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Heavy rains destroy acacia trees in Tseikuru

Heavy rains pounded Tseikuru this week, leaving behind a trail of destruction.

A house on the banks of Muuna river in Tseikuru that was destroyed by an acacia tree after heavy rains on Tuesday. Photo/MUSYOKA NGUI

Most of the damaged trees were acacia.

The Kamanga-Nziitu River had many trees immersed as others blocked its path.

In Muuna, a house belonging to one resident named Musyoka was hit by a giant acacia tree. The tree destroyed the fence too.

Mwingi Times has not established whether the owner was inside during the Tuesday torrent.

It is worth noting that acacia are not your ordinary trees. They have high quality wood that makes charcoal, kilns in brick making and fencing.

 An uprooted acacia tree along Kamanga river. Photo/MUSYOKA NGUI

The acacia also take a very long time to mature meaning their destruction leaves many years of deforestation.

There has been some regulations on exploitation of acacia trees by the government. In far flung areas of Kyamututa and Mbundu, trucks come to the region to ferry charcoal. They are driven by foreigners.

This, they do at a throw-away price. Sometimes, a 50kg sack goes for as little as Sh600.

When Mwingi Times visited the area in June this year, it spotted a saloon car meandering in the thickets of Masyungwa location looking for charcoal.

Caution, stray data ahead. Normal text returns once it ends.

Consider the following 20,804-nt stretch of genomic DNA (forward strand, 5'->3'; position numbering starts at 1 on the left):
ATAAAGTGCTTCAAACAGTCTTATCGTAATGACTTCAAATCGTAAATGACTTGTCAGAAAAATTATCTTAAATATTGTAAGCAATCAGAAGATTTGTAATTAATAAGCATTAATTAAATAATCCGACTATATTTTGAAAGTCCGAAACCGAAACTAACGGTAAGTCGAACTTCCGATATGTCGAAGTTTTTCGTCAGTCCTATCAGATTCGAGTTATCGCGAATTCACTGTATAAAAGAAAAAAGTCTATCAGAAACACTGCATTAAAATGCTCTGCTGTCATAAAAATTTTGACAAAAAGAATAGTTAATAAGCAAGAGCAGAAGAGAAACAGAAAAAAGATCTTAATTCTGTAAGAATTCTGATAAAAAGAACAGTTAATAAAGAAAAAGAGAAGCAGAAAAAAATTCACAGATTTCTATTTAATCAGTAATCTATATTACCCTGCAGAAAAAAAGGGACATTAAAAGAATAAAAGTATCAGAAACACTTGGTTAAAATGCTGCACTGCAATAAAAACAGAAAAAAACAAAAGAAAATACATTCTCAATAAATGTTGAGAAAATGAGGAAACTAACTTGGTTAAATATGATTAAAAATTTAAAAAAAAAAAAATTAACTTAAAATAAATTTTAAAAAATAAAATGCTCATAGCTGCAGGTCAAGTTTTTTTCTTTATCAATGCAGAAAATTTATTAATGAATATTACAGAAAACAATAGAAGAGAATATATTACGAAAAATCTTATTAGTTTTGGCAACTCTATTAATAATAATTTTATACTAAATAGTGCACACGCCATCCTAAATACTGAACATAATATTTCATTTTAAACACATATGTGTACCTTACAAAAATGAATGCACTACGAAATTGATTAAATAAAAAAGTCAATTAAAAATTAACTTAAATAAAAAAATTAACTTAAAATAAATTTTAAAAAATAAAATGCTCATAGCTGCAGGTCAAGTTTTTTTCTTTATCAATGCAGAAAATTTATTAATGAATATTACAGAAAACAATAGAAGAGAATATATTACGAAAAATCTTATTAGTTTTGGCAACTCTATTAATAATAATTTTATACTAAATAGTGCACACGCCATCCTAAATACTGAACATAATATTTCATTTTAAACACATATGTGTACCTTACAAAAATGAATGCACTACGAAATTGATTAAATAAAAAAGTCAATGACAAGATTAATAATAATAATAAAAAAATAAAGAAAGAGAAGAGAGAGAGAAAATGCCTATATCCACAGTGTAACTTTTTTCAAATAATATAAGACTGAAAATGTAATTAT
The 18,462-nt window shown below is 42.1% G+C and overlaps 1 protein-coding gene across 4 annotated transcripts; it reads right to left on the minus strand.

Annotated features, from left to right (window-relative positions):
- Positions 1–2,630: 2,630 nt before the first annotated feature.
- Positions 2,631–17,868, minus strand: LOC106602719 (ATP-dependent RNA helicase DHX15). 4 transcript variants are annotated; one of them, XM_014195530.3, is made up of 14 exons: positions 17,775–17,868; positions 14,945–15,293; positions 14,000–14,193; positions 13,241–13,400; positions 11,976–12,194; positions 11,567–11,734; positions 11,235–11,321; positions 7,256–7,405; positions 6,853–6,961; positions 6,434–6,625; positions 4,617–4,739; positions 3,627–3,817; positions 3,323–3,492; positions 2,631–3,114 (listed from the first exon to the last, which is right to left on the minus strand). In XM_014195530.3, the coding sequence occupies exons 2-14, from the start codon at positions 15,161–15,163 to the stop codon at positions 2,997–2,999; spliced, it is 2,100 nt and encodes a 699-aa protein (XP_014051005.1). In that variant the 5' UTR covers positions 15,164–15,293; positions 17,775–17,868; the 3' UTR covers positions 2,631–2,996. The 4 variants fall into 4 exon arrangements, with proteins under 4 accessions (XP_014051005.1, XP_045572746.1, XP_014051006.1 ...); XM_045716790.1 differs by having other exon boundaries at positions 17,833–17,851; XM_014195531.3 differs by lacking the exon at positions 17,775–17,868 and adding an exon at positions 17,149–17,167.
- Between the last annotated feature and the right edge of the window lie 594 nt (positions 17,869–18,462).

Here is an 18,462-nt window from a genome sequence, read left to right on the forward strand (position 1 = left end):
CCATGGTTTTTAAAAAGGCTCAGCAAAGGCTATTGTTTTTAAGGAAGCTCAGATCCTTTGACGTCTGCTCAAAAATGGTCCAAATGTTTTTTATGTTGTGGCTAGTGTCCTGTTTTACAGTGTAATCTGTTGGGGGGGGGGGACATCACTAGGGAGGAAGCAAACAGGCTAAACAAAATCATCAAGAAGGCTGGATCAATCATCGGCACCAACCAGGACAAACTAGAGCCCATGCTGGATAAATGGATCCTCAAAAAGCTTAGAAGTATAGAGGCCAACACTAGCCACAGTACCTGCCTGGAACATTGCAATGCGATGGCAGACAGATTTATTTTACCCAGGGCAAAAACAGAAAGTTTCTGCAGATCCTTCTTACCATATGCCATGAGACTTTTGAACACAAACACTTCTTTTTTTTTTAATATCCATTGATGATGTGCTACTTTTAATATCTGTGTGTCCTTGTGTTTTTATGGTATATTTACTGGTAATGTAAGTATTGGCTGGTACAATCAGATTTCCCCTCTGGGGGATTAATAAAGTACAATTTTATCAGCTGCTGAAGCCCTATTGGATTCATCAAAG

“They are coming to fetch our charcoal at cheap prices”, said one resident who opted to speak anonymously given the sensitivity of the topic.

Asked how they managed to sell the charcoal yet there were police roadblocks across Mwingi-Garissa road that links up from Nairobi, the local said that they cope by bribing the police.

There is need to invest in modern ways of fencing rather than relying on acacia trees to set boundaries. One way of doing so is by using barbed wires and chain link. One can use milk-producing trees locally called Ndau which are evergreen and they are effective in preventing trespassers.

Bending and broken acacia trees in Tseikuru following heavy rains. Photo/MUSYOKA NGUI

A fenced compound is a guarantee for high yielding grass and groundcover which helps in livestock keeping.

Ordinarily, Kamanga-Nziitu River has high volume of water that is swept to Tana River, the largest river in Kenya. Some of the logs swept from the upper parts of Tseikuru found their way to Tana River.



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